I go without all the time so I can be “just a mom.” I have never been on an exotic vacation; in fact, since I decided to be just a mom we haven’t been on a vacation other than to visit family. I don’t get my nails and eyelashes and hair done as regularly as most women. I wear Gap Outlet-brand yoga pants most days of the week and carry a purse sold in the clearance section at Target.

My list of financial, emotional, and personal sacrifices is huge, much larger than the above paragraph. But do I or anyone else really have to list these things off to make things right and explain ourselves when people start criticizing?

And…if I – “just a mom” – or someone else – “a [fill in the career] AND mom” – wanted to spend to have any of those things, can we not just fucking do what we want without comment?

For years now, I have met that “just a mom” look and pause with my own self-criticism of what a mom should be. Every time someone questioned it, I responded with doing more to justify my existence. I baked more. I cooked more. One Christmas Eve, at my husband’s family’s annual Christmas party, I must have brought 10 desserts. Not one. Not two. Ten. (Okay probably five.) I handmade Christmas gifts that year too. Every. Single. Gift. Have any of you heard that joke: why buy it for $7 when you can make it for $92 in craft supplies? That year our Christmas budget was blown ten times over.

But I got criticized for it too. No one wanted my desserts. Other people wanted to bring desserts too and here I brought some and now theirs may go in the trash. Everyone thought I had done too much. It wasn’t said in a sweet, saccharin way either. It was seriously and tersely instructed: “Heather stop doing this.”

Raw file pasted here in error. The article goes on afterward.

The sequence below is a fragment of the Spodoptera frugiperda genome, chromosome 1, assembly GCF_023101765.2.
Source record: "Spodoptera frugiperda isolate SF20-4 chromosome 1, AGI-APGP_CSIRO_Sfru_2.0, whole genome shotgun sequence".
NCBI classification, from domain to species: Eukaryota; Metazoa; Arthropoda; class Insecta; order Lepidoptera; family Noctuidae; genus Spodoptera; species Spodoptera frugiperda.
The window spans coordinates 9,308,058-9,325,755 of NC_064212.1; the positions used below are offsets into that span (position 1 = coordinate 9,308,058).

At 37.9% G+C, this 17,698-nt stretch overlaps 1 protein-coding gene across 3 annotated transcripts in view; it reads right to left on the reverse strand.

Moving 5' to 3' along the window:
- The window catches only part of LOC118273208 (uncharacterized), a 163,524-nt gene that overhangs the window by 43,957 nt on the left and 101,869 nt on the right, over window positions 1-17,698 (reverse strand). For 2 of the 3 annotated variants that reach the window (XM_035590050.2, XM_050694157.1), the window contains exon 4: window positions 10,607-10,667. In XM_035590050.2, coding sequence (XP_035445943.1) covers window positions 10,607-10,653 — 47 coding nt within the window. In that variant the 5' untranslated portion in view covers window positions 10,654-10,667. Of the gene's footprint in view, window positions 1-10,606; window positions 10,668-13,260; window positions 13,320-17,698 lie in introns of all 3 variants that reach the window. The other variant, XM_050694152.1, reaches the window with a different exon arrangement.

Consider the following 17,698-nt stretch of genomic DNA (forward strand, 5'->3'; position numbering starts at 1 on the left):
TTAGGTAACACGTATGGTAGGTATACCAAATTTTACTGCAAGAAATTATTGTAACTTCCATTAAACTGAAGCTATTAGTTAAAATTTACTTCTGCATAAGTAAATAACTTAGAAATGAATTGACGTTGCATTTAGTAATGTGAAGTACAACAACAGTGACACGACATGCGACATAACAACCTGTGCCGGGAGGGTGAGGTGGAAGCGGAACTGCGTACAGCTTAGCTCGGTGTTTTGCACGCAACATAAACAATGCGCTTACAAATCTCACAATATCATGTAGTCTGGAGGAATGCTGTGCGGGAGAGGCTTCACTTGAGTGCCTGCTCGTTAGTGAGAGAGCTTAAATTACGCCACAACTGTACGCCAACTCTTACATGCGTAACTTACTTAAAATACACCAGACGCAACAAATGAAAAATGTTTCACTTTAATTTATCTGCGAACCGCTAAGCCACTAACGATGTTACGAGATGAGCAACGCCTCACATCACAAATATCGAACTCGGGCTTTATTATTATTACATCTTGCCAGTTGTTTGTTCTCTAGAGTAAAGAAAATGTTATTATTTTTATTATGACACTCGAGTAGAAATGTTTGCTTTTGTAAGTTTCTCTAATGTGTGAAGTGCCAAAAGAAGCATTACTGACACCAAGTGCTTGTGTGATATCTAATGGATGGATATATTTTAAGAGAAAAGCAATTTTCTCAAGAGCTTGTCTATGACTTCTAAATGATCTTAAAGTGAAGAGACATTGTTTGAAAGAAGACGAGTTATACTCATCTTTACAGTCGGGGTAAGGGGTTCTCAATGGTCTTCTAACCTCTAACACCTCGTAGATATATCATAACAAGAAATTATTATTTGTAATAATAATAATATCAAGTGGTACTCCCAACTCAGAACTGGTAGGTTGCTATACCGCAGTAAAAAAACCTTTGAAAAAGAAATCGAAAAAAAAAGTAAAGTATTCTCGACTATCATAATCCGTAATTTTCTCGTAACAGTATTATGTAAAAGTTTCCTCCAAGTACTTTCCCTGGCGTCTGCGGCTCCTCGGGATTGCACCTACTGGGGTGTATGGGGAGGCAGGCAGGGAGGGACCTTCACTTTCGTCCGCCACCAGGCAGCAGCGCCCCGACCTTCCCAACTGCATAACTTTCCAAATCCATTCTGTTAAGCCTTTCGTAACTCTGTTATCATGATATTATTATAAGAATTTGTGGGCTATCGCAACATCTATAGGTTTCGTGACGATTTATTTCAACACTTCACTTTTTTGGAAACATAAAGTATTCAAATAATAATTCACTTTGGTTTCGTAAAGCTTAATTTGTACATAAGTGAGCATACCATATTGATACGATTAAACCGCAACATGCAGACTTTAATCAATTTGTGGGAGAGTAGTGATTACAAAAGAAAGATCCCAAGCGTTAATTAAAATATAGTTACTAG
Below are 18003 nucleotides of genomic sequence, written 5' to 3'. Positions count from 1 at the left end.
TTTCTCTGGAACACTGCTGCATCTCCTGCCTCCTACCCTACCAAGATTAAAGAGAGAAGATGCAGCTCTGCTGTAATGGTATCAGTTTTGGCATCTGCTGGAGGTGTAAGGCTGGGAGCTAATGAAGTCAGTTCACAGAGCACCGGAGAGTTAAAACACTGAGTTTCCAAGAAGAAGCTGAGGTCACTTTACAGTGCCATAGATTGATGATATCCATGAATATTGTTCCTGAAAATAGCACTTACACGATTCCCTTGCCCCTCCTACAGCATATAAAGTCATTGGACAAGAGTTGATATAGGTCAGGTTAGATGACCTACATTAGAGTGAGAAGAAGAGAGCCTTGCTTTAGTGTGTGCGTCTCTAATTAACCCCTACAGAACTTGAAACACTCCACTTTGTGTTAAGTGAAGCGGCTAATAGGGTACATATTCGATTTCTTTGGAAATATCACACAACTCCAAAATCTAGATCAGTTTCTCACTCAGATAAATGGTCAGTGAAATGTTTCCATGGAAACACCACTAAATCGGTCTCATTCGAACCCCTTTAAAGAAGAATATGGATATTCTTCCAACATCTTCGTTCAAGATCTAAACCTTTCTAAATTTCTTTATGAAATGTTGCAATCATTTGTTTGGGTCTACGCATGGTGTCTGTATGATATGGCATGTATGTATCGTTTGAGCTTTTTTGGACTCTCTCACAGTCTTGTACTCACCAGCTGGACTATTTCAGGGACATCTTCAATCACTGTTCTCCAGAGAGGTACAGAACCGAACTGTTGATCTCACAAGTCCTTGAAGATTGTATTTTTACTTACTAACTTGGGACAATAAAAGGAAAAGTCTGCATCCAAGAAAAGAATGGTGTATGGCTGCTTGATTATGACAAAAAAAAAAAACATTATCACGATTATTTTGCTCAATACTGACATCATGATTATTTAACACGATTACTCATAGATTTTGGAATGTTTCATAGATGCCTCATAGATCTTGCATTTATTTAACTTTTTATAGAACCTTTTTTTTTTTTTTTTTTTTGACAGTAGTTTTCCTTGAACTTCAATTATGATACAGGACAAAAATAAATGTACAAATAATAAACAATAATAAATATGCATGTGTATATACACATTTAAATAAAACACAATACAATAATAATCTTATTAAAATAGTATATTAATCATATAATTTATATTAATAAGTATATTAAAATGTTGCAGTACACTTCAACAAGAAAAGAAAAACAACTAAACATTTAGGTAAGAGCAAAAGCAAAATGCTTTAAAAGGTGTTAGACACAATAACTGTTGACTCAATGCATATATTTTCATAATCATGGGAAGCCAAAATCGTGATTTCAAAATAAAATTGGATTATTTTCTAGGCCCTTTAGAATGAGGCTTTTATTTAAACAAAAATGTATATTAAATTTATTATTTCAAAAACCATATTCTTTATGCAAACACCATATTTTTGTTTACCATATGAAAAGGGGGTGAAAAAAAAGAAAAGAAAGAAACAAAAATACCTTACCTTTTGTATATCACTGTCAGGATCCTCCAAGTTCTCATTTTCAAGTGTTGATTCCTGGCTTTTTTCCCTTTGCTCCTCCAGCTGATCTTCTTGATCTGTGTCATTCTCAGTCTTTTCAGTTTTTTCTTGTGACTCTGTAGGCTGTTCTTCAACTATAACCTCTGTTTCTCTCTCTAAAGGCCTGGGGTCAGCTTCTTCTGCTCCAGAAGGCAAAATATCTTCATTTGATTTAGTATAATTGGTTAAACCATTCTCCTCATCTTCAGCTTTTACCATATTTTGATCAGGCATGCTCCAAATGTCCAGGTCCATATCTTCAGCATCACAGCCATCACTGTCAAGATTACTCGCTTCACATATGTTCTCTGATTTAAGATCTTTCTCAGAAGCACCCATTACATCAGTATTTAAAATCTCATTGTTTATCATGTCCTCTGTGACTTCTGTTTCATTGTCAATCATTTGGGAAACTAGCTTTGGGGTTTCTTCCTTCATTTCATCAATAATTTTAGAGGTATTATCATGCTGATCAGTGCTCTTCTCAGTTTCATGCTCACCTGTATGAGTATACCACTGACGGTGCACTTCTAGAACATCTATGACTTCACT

why-buy-it-for-7-when-you-can-make-it-yourself-wit.jpeg

So I did. But now you guys get the conflict: if you are “just a mom,” you aren’t doing enough. If you are doing a ton of stuff, you are wrong and doing too much.

That’s when I started looking for things to volunteer in. So that when people said “what are you doing this weekend” I had a laundry list of busy activity, besides just taking my kids to tennis or making dinners and cleaning the house. And yet every time I was at one of those volunteer things, or sitting in a meeting for my volunteer work at the local art center or the neighborhood watch group, I could not stop thinking about the remorse I felt over missing one of my kids’ things. I didn’t want to miss their things or them to do this other crap. I still don’t. Yes, I want to do things for myself. Be in a book club. Get my nails done when they’ve just gone too far…